Union Head: Education Reform Needs Fewer ‘John Waynes’

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Blake Neff Reporter
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Speaking on short notice Wednesday in California, the president of America’s second largest teachers union made a strident attack on the “John Wayne” characters currently leading the education reform movement.

American Federation of Teachers head Randi Weingarten urged reformers to stop taking aggressive postures that vilify unionized teachers and instead collaborate with them based on principles of “trust, time, [and] teamwork.”

Originally slated to be in Europe this week, Weingarten instead spoke to an assembly of labor leaders and school administrators in Los Angeles to chart a forward course for teachers in Los Angeles and around the country.

Weingarten’s speech was prompted by the abrupt resignation last week of John Deasy, who was superintendent of the Los Angeles Unified School District for three and a half turbulent years. Weingarten’s speech was an epitaph for Deasy’s reign, which she criticized as based on fundamentally flawed principles that ended up hindering progress in the city’s schools.

Like many major education leaders in the past few years, Deasy came into the office with an aggressive attitude that wanted to shake things up in schools, and do it fast. He was a supporter of expanding charter schools and also launched ambitious, costly ventures such as the abortive billion-dollar plan to give every student in the district an iPad. Deasy’s aggressive approach however, created immense friction with the city’s teachers, who in turn agitated for his ouster.

“Now, I like John Deasy, he’s a longtime personal friend…But ultimately, his undoing was something we see in school districts across the country: A refusal to deeply work with those closest to the classroom,” Weingarten said.

As the Los Angeles Times editorial noted, “he failed to give teachers a voice.”

She also also singled out other major school leaders, such as former D.C. school chancellor Michelle Rhee and current Newark superintendent Cami Anderson, for making the same basic mistake of pursuing greater accountability and rapid change in districts at the expense of alienating those doing the teaching. The path to school improvement, she said, lays in cooperation with teachers, not in impatient hostility.

“If you want to go fast, you go alone,” Weingarten said. “If you want to go far, you go together. We want to go far.”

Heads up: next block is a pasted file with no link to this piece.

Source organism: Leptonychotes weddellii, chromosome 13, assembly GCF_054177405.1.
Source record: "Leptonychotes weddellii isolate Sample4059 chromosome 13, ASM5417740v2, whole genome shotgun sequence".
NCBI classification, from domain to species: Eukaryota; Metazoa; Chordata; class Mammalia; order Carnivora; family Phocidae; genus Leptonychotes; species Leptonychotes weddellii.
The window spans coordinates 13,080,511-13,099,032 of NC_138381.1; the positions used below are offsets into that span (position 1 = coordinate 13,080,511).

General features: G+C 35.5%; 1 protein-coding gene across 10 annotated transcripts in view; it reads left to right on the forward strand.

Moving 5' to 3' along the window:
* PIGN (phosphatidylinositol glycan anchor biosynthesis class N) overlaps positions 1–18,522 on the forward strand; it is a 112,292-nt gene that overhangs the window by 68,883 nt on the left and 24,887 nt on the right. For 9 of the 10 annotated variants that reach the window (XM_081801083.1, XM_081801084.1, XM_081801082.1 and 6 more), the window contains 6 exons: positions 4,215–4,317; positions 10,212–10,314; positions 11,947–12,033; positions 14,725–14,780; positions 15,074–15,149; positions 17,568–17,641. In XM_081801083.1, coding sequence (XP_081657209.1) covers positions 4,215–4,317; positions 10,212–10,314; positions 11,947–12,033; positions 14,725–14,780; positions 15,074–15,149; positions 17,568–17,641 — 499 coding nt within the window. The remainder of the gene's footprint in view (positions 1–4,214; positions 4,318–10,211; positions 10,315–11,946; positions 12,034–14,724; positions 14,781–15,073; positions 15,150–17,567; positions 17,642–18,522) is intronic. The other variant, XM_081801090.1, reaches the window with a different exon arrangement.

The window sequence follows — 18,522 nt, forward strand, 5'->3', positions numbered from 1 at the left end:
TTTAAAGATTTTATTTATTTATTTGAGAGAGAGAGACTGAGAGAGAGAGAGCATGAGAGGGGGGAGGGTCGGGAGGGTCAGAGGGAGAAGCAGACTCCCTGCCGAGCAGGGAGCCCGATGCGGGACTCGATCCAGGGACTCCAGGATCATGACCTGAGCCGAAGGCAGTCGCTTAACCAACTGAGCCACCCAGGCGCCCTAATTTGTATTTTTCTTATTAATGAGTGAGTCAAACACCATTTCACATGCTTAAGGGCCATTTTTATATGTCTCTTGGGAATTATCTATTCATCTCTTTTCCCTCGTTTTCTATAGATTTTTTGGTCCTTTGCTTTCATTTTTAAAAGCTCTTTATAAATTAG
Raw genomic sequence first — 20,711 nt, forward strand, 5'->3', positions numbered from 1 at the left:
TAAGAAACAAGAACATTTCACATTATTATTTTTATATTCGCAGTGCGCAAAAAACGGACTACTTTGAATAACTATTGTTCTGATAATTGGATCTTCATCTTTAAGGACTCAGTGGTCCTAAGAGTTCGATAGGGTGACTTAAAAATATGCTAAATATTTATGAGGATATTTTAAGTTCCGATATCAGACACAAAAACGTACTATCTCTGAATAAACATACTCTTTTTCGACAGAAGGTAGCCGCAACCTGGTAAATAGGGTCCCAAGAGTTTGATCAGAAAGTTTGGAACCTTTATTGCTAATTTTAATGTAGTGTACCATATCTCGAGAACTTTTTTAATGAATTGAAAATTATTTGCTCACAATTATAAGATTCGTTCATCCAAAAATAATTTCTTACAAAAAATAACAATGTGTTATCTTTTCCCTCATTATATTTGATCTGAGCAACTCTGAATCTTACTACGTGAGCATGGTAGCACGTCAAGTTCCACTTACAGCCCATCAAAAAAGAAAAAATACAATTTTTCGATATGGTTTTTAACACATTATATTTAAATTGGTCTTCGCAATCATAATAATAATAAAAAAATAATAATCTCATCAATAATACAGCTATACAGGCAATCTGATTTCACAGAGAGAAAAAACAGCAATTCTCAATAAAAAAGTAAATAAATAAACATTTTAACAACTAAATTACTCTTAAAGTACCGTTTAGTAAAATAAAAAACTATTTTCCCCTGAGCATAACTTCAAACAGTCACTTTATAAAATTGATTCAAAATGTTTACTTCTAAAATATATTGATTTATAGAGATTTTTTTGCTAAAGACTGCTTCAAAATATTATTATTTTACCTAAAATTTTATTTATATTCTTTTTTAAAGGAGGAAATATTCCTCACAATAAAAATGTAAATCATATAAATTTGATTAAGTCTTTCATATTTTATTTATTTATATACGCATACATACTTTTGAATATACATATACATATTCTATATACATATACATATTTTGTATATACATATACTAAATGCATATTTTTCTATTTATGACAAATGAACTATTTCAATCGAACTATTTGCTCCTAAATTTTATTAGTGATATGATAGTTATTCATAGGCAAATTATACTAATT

Despite her allusion to taking things slowly, Weingarten also expressed hostility to the idea that unions represent a status quo group that wants to preserve schools as they are rather than improve them.

“[Does] anyone in this room not feel urgency to improve public education? Let’s see a show of hands,” Weingarten asked the crowd, which kept its hands down. “[Does] anyone in this room feel like they are a member of the status quo crowd?”

The true sticks in the mud, Weingarten said, are actually the supposed reformers, pushing a “top-down, my-way-or-the-highway, test-fixated approach” to measuring and improving schools. She accused them of pushing the same agenda year after year, even after champions such as Rhee and Deasy have been forced from office after arousing local hostility.

“Instead of austerity, privatization, we can actually invest in public education…It all starts with collaboration,” Weingarten said. “Teachers want to collaborate, to work together. So that’s why I’ve never gotten the my-way-or-the-highway routine, because, if you know that about teachers, why wouldn’t you give us a seat at the table?”

Weingarten’s speech was not merely a statement of principles, but also an effort to rally teachers for what will be an important election year in the battle over school reform. She made reference to the intense battle between incumbent Tom Torlakson and challenger Marshall Tuck to be state superintendent of California. A victory for Tuck, Weingarten argued, would be a win for the “politics of division [that] continue to dominate the discourse about our nation’s schools.”

Weingarten’s organization is putting its money where its mouth is. This week, the AFT launched a six-figure ad buy in the state to push Torlakson’s candidacy.

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